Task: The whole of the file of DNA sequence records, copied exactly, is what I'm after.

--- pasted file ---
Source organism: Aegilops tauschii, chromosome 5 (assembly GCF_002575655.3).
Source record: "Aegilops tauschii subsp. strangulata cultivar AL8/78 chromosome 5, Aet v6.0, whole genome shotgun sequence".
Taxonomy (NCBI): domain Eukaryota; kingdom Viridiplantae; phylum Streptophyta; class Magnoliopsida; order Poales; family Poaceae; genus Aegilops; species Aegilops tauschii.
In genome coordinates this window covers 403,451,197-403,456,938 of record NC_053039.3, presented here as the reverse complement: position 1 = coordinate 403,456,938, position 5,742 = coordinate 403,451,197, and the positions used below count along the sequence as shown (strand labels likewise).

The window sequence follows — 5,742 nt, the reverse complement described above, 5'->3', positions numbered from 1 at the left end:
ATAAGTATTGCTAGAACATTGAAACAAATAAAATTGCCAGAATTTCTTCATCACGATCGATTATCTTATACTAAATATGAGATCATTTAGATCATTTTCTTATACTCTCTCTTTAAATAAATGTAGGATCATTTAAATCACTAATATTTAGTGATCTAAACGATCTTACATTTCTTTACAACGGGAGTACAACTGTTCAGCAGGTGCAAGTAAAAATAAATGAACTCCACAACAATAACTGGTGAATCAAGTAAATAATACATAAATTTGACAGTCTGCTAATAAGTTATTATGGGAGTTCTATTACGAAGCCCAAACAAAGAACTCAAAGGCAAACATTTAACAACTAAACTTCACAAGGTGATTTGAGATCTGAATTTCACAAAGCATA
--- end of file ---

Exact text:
Source organism: Aegilops tauschii, chromosome 5 (assembly GCF_002575655.3).
Source record: "Aegilops tauschii subsp. strangulata cultivar AL8/78 chromosome 5, Aet v6.0, whole genome shotgun sequence".
Taxonomy (NCBI): domain Eukaryota; kingdom Viridiplantae; phylum Streptophyta; class Magnoliopsida; order Poales; family Poaceae; genus Aegilops; species Aegilops tauschii.
In genome coordinates this window covers 403,451,197-403,456,938 of record NC_053039.3, presented here as the reverse complement: position 1 = coordinate 403,456,938, position 5,742 = coordinate 403,451,197, and the positions used below count along the sequence as shown (strand labels likewise).

The window sequence follows — 5,742 nt, the reverse complement described above, 5'->3', positions numbered from 1 at the left end:
ATAAGTATTGCTAGAACATTGAAACAAATAAAATTGCCAGAATTTCTTCATCACGATCGATTATCTTATACTAAATATGAGATCATTTAGATCATTTTCTTATACTCTCTCTTTAAATAAATGTAGGATCATTTAAATCACTAATATTTAGTGATCTAAACGATCTTACATTTCTTTACAACGGGAGTACAACTGTTCAGCAGGTGCAAGTAAAAATAAATGAACTCCACAACAATAACTGGTGAATCAAGTAAATAATACATAAATTTGACAGTCTGCTAATAAGTTATTATGGGAGTTCTATTACGAAGCCCAAACAAAGAACTCAAAGGCAAACATTTAACAACTAAACTTCACAAGGTGATTTGAGATCTGAATTTCACAAAGCATA